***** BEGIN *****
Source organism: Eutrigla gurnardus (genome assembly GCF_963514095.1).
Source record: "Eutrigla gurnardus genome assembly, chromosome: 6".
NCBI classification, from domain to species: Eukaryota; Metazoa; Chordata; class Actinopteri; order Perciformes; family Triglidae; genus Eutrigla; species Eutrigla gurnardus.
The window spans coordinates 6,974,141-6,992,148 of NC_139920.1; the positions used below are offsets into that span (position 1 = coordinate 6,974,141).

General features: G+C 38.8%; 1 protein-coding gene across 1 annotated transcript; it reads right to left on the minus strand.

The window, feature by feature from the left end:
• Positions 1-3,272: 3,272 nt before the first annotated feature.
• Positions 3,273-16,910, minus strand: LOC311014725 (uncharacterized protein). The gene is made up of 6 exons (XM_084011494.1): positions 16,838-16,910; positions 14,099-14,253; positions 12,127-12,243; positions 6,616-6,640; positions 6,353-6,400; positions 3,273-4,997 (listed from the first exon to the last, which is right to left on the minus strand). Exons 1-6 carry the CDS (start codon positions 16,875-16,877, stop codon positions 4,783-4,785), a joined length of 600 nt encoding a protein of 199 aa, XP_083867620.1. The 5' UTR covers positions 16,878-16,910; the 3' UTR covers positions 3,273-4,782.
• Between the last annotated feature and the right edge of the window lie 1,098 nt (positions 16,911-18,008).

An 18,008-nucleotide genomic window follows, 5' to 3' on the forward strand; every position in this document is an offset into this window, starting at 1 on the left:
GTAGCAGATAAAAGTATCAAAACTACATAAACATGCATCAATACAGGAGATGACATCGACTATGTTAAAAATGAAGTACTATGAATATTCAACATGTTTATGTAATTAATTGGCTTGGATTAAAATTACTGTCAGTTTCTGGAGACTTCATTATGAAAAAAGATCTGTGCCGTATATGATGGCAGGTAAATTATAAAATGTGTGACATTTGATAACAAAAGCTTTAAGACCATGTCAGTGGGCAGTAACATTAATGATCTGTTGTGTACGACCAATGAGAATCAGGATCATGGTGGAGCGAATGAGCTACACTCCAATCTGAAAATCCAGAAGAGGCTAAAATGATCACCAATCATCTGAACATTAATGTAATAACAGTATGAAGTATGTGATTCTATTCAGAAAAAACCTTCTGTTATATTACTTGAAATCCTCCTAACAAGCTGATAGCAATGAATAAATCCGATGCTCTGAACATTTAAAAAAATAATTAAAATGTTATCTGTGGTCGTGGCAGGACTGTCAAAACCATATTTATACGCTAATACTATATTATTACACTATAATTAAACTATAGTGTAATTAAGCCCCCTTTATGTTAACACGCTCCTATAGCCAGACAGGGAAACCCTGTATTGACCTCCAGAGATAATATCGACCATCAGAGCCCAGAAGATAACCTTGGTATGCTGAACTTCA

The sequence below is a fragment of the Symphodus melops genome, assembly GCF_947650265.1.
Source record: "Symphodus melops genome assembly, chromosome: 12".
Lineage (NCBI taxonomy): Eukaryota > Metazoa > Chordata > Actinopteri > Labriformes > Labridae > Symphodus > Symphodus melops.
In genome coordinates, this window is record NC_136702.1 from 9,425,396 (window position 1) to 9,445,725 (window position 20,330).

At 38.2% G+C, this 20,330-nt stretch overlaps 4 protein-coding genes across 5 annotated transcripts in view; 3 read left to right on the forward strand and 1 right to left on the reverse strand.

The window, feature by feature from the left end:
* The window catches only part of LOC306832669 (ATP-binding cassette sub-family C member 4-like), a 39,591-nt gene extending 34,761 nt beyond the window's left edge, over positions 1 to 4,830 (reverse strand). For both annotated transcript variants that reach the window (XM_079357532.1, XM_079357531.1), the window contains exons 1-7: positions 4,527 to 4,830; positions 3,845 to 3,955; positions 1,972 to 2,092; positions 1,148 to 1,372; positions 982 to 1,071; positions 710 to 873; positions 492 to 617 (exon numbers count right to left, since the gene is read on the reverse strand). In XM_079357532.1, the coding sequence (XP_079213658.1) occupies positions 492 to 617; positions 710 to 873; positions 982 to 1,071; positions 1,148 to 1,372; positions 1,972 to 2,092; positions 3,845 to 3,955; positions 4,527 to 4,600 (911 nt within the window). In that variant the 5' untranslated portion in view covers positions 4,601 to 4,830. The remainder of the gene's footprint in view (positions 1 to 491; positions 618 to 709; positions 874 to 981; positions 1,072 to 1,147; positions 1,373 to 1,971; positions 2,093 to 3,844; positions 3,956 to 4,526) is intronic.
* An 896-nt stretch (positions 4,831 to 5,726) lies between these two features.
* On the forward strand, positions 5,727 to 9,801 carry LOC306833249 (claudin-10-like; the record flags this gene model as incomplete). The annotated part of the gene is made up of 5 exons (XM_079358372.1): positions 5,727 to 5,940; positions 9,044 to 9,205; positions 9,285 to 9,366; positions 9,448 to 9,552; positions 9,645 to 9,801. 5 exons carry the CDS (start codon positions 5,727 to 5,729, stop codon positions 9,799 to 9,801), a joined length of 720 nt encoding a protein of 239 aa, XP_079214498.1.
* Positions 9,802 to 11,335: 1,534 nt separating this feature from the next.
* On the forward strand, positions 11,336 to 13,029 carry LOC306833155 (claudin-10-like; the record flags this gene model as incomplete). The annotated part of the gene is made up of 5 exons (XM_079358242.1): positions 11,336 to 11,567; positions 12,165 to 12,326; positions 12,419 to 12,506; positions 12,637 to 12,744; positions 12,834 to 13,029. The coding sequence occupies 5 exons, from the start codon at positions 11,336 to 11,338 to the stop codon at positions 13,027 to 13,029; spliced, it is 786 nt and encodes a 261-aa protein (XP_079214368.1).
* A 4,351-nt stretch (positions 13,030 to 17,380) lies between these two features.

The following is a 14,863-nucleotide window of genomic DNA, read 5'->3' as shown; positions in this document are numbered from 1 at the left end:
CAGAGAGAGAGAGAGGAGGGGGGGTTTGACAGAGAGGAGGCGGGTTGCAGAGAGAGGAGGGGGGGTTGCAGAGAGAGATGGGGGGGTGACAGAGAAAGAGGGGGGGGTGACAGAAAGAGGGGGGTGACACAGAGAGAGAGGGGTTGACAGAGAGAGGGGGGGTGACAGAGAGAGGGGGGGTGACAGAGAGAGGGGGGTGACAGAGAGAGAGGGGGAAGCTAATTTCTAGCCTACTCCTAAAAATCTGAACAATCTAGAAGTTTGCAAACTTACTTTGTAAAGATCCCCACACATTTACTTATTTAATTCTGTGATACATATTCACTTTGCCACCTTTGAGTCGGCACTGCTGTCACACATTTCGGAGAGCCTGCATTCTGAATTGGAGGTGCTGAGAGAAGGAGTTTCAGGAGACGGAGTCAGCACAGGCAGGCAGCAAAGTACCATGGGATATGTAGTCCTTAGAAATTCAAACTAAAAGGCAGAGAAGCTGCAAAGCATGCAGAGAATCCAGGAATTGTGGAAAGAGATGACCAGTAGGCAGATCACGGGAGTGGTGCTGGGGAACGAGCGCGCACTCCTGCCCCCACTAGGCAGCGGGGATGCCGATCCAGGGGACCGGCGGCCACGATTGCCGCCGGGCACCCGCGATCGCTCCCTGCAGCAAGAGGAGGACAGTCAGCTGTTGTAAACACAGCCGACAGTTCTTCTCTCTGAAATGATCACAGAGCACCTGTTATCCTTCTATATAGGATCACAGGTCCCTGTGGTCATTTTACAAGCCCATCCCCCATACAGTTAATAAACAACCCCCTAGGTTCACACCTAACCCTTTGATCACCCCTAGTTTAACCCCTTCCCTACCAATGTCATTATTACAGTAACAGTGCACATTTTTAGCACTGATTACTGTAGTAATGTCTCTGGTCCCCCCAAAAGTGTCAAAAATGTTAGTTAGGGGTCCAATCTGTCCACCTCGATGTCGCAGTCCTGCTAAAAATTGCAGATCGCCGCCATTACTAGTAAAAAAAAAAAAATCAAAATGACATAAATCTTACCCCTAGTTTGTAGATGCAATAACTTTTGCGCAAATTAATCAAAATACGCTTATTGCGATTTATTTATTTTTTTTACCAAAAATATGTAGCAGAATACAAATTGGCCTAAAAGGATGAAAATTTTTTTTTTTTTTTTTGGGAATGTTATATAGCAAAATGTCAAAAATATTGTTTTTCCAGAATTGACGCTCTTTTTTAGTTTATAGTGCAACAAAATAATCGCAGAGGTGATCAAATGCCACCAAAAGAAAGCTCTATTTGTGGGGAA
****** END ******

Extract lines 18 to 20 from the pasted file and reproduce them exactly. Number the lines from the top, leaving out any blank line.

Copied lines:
* The window catches only part of LOC306832669 (ATP-binding cassette sub-family C member 4-like), a 39,591-nt gene extending 34,761 nt beyond the window's left edge, over positions 1 to 4,830 (reverse strand). For both annotated transcript variants that reach the window (XM_079357532.1, XM_079357531.1), the window contains exons 1-7: positions 4,527 to 4,830; positions 3,845 to 3,955; positions 1,972 to 2,092; positions 1,148 to 1,372; positions 982 to 1,071; positions 710 to 873; positions 492 to 617 (exon numbers count right to left, since the gene is read on the reverse strand). In XM_079357532.1, the coding sequence (XP_079213658.1) occupies positions 492 to 617; positions 710 to 873; positions 982 to 1,071; positions 1,148 to 1,372; positions 1,972 to 2,092; positions 3,845 to 3,955; positions 4,527 to 4,600 (911 nt within the window). In that variant the 5' untranslated portion in view covers positions 4,601 to 4,830. The remainder of the gene's footprint in view (positions 1 to 491; positions 618 to 709; positions 874 to 981; positions 1,072 to 1,147; positions 1,373 to 1,971; positions 2,093 to 3,844; positions 3,956 to 4,526) is intronic.
* An 896-nt stretch (positions 4,831 to 5,726) lies between these two features.
* On the forward strand, positions 5,727 to 9,801 carry LOC306833249 (claudin-10-like; the record flags this gene model as incomplete). The annotated part of the gene is made up of 5 exons (XM_079358372.1): positions 5,727 to 5,940; positions 9,044 to 9,205; positions 9,285 to 9,366; positions 9,448 to 9,552; positions 9,645 to 9,801. 5 exons carry the CDS (start codon positions 5,727 to 5,729, stop codon positions 9,799 to 9,801), a joined length of 720 nt encoding a protein of 239 aa, XP_079214498.1.